An Infrared Study of Fibril Formation in Insulin from Different Sources

  • Igor de la Arada
  • Jose Luis R. Arrondo

Amyloid fibrils are proteinaceous aggregates that can be formed in the process of degenerative diseases, such as Alzheimer’s and Creutzfeldt-Jakob diseases. The process of fibril formation can also be observed, under appropriate conditions, in many proteins not involved in neurodegenerative diseases. Insulin, a peptide hormone consisting of two polypeptides linked together by two interchain and one intrachain disulfide bonds, is a model of fibril formation that has produced a wealth of biochemical and structural data making it an excellent model for amyloid studies. Insulin from different mammal species, such as human recombinant, bovine and porcine, has small differences in sequence that produce variations in the three-dimensional structure. Infrared spectroscopy, although it is not a high-resolution technique, it presents the advantages of fast-time response and wider applicability required for studying aggregated materials. The time-course of fibril formation can be followed looking at the appearance of a characteristic band in the region of β-sheet structure. Human insulin, with a different aminoacid in the Nterminal segment, has a lower time in fibril formation than bovine or porcine. The wavenumber and the percentage of the band corresponding to the fibril is different in bovine as compared with human and porcine insulin, what is associated with a change in aminoacids 8 and 10 located in the intrachain disulfide bond. The results show that even if the macromolecular structure of the fibrils is alike, the process is different depending on small changes in protein sequence.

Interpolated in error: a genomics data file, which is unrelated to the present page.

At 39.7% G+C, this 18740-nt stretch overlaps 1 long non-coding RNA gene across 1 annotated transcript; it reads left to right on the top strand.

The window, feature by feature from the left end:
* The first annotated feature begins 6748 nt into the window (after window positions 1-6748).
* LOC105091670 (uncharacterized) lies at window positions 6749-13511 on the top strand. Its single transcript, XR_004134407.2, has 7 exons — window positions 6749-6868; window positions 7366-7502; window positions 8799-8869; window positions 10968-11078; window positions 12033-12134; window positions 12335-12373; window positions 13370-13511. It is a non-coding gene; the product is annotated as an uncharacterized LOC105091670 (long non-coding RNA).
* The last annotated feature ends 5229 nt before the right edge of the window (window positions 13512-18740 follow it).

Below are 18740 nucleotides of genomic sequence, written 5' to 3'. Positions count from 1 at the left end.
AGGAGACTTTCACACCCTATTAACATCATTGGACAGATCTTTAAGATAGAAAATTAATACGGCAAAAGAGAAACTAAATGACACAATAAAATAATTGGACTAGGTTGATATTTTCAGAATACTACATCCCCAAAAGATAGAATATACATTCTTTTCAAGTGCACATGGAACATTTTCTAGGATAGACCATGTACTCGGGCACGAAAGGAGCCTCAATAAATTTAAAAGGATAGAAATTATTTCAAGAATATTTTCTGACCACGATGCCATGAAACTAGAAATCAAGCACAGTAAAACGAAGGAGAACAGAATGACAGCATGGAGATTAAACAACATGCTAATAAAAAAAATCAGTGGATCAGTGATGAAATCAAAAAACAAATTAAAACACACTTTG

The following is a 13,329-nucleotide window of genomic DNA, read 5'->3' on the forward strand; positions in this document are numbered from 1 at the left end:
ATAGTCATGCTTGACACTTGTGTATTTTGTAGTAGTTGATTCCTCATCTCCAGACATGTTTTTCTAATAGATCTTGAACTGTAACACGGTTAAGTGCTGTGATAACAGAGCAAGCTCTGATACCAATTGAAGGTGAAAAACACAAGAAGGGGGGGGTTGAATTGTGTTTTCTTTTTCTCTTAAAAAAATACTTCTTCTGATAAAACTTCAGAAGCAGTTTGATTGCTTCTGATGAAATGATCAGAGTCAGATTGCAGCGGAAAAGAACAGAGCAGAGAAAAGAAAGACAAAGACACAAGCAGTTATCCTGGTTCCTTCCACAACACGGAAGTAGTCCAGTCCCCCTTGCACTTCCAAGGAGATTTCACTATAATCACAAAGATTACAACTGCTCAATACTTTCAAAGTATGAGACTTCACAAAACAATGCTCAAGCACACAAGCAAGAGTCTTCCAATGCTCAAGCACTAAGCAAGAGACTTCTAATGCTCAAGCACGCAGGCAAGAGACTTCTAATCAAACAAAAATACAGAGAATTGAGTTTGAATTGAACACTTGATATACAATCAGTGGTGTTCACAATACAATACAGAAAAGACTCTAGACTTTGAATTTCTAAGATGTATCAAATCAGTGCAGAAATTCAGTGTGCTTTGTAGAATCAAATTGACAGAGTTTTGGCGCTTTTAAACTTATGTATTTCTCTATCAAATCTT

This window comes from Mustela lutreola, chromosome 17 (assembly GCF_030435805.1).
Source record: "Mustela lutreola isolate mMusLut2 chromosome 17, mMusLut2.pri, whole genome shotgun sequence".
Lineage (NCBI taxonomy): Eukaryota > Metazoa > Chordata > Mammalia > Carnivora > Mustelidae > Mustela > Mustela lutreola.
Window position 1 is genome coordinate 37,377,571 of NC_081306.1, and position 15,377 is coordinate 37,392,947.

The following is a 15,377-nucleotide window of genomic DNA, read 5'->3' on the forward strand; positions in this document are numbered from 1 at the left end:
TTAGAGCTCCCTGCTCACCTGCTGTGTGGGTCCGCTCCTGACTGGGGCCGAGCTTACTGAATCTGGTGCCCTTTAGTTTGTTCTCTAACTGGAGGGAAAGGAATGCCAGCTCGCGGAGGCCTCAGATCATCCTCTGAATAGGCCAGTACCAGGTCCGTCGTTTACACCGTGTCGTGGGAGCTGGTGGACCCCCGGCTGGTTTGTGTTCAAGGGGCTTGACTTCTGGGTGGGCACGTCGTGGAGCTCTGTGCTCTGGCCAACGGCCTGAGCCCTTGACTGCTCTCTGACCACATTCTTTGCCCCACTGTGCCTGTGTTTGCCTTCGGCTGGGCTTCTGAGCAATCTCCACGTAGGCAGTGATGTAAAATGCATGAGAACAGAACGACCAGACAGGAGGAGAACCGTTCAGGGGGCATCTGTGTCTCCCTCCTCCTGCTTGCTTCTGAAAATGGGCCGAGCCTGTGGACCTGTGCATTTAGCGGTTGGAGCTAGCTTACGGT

Keywords: Amyloid, Fibrils, Infrared spectroscopy, Insulin, Protein structure

Keywords

Zinc Surfactant Toxicity Iodine Amide 

Preview

Unable to display preview. Download preview PDF.

Unable to display preview. Download preview PDF.

References

  1. Anfinsen, C.B. (1973) Principles That Govern Folding of Protein Chains. Science 181: 223-230.CrossRefADSGoogle Scholar
  2. Arrondo, J.L.R. and Goñi, F.M. (1999) Structure and dynamics of membrane proteins as studied by infrared spectroscopy. Prog. Biophys. Mol. Biol. 72: 367-405.CrossRefGoogle Scholar
  3. Arrondo, J.L.R., Muga, A., Castresana, J., and Goñi, F.M. (1993) Quantitative studies of the structure of proteins in solution by Fourier-transform infrared spectroscopy. Prog. Biophys. Mol. Biol. 59: 23-56.CrossRefGoogle Scholar
  4. Bouchard, M., Zurdo, J., Nettleton, E.J., Dobson, C.M., and Robinson, C.V. (2000) Formation of insulin amyloid fibrils followed by FTIR simultaneously with CD and electron microscopy. Protein Sci. 9: 1960-1967.CrossRefGoogle Scholar
  5. Caughey, B.W., Dong, A., Bhat, K.S., Ernst, D., Hayes, S.F., and Caughey, W.S. (1991) Secondary structure analysis of the scrapie-associated protein PrP 27-30 in water by infrared spectroscopy [published erratum appears in Biochemistry 1991 Oct 29; 30(43): 10600]. Biochemistry 30: 7672-7680.CrossRefGoogle Scholar